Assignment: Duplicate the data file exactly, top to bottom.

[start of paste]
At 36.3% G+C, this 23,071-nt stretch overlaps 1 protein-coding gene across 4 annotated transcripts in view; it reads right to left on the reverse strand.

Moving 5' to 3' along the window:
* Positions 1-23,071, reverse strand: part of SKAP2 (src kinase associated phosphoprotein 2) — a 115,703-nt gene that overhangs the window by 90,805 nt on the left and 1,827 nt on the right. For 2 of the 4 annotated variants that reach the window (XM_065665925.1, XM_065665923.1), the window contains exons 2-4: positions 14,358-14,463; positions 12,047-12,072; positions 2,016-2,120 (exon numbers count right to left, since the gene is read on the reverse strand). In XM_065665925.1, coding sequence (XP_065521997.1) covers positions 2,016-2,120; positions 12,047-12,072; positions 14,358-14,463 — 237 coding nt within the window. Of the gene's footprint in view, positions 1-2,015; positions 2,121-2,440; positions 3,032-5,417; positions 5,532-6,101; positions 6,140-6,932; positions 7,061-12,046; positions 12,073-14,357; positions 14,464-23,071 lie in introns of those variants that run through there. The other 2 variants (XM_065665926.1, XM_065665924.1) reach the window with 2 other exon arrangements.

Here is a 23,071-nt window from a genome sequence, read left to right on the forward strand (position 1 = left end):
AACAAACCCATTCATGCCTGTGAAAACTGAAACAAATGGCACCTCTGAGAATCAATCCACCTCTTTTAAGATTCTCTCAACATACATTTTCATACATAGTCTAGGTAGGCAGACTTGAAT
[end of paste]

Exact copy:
At 36.3% G+C, this 23,071-nt stretch overlaps 1 protein-coding gene across 4 annotated transcripts in view; it reads right to left on the reverse strand.

Moving 5' to 3' along the window:
* Positions 1-23,071, reverse strand: part of SKAP2 (src kinase associated phosphoprotein 2) — a 115,703-nt gene that overhangs the window by 90,805 nt on the left and 1,827 nt on the right. For 2 of the 4 annotated variants that reach the window (XM_065665925.1, XM_065665923.1), the window contains exons 2-4: positions 14,358-14,463; positions 12,047-12,072; positions 2,016-2,120 (exon numbers count right to left, since the gene is read on the reverse strand). In XM_065665925.1, coding sequence (XP_065521997.1) covers positions 2,016-2,120; positions 12,047-12,072; positions 14,358-14,463 — 237 coding nt within the window. Of the gene's footprint in view, positions 1-2,015; positions 2,121-2,440; positions 3,032-5,417; positions 5,532-6,101; positions 6,140-6,932; positions 7,061-12,046; positions 12,073-14,357; positions 14,464-23,071 lie in introns of those variants that run through there. The other 2 variants (XM_065665926.1, XM_065665924.1) reach the window with 2 other exon arrangements.

Here is a 23,071-nt window from a genome sequence, read left to right on the forward strand (position 1 = left end):
AACAAACCCATTCATGCCTGTGAAAACTGAAACAAATGGCACCTCTGAGAATCAATCCACCTCTTTTAAGATTCTCTCAACATACATTTTCATACATAGTCTAGGTAGGCAGACTTGAAT